What I Need:

  1. El Wires (different colors if possible)
  2. Hooks for walls to tie the wires onto
  3. (Not-too-sensitive) vibration sensor — possibly analog vibration sensor?
  4. Projector
  5. Speaker (for music) — may or may not need it depending on whether I can find the right sound for the plucking of wires

Top 3 Difficult Problems I Might Run Into:

1. Connecting El Wires to Arduino

I have to solder the El wires to the Arduino and since the El wires come with an inverter, I’m worried about how that works too since I’ve never used one before. With that also comes with the trouble of programming these wires to do exactly what I want. I’m thinking the wires can come in at an angle so maybe I would need a corner of the room.

2. Projection mapping of effects onto specific locations of the wall

I think the way to make sure the wires hit the right spot on Processing art on the wall would be trial and error. Depending on where I put the projector, the size of the screen may change, so I’m worried about having to readjust the projector every time I’m testing. I also have to think about where I should put the projector so that the user isn’t blocking anything.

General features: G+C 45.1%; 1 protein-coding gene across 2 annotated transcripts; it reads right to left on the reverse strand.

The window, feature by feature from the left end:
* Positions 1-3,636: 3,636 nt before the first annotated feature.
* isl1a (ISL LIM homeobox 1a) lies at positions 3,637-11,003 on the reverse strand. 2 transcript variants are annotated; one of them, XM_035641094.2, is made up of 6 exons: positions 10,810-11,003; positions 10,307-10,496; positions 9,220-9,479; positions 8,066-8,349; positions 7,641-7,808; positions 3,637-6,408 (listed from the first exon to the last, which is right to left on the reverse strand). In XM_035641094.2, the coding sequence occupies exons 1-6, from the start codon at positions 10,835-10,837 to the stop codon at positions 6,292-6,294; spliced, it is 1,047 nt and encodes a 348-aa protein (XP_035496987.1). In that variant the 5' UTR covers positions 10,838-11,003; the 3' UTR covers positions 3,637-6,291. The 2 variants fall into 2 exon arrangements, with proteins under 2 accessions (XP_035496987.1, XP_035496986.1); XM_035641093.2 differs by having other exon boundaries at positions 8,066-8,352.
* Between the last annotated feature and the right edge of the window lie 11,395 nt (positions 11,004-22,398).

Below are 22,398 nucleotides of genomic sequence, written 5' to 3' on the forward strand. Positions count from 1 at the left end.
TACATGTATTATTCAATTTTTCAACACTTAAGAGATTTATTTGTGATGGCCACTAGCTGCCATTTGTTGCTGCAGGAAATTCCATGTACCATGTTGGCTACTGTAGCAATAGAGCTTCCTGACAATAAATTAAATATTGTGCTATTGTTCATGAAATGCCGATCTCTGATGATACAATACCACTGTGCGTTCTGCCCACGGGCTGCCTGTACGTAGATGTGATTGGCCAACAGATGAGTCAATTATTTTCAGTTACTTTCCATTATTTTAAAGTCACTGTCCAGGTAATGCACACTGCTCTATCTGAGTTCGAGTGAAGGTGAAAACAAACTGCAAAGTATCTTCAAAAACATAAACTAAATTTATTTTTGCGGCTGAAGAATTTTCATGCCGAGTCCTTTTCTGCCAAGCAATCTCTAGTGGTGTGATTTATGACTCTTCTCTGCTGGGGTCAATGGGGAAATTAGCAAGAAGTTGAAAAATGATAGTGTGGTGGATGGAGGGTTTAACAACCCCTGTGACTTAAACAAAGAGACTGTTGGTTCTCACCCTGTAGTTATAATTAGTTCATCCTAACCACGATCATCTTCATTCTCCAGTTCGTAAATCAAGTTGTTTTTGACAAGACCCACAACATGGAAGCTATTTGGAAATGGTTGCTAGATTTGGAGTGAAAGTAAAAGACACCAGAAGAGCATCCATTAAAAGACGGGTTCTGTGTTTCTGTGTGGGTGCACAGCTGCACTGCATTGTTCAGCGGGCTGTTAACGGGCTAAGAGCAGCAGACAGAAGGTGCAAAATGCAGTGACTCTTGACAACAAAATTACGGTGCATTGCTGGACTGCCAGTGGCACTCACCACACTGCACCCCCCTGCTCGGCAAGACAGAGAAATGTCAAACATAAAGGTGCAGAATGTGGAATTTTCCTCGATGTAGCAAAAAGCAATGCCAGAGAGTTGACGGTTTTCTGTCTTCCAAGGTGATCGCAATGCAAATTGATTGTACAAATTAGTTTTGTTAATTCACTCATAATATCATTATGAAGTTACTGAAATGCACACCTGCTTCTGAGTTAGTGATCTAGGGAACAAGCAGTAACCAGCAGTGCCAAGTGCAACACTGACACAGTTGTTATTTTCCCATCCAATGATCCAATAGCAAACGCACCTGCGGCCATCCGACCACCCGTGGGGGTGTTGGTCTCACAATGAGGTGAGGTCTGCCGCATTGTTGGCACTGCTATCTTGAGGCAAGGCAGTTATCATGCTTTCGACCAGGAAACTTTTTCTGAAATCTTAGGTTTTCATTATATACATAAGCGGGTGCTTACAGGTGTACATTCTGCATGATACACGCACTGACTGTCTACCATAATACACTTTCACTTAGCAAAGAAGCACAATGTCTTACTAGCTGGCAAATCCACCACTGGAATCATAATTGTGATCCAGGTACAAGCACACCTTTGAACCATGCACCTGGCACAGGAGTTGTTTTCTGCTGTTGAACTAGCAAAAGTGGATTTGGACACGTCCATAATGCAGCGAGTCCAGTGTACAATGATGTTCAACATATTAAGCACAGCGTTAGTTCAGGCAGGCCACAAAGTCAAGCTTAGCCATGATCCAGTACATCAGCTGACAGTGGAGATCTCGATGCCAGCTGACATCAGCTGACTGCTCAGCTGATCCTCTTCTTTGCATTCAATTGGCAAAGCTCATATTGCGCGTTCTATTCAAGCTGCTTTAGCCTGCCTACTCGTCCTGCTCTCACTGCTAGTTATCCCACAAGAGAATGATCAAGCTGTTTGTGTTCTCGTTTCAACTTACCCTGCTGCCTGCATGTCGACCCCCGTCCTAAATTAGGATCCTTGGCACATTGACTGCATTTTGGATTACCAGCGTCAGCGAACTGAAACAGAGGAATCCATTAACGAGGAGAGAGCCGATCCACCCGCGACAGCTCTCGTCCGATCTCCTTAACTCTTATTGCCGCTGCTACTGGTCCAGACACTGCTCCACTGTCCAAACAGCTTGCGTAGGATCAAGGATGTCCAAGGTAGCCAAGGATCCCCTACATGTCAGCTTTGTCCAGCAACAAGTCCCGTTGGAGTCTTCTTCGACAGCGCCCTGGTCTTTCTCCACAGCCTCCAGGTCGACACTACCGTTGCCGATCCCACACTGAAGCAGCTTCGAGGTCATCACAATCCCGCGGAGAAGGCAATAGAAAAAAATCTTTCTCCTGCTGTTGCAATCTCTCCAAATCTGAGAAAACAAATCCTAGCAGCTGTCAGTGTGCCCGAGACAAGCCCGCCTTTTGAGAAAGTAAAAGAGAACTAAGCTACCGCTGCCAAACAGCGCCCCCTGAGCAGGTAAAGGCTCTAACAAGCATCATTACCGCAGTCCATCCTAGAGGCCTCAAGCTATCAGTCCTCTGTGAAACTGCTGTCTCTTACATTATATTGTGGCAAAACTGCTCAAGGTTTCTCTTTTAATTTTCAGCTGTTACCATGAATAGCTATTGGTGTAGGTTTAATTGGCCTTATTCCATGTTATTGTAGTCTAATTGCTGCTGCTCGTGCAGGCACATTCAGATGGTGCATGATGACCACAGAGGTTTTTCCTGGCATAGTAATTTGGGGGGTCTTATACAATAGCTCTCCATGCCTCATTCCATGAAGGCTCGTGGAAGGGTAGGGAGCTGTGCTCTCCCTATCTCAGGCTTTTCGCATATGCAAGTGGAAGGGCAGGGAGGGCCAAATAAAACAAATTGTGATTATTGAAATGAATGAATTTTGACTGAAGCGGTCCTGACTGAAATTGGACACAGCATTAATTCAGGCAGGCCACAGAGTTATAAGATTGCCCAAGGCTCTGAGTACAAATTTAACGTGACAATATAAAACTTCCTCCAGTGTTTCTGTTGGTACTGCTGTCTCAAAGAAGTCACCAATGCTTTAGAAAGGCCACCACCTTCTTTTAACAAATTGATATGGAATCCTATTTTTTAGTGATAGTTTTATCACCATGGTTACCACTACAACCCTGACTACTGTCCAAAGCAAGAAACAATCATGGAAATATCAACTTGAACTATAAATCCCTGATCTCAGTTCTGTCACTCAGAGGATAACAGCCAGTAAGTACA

3. Making sure the Arduino doesn’t detect movement of El Wire when no one is touching it.

From previous experience, I have a feeling that the vibration sensor would let me down by detecting very small vibrations or by being very sensitive. I also have to find where the best place to attach the sensor is and how I should attach it so that it doesn’t end up falling after a while.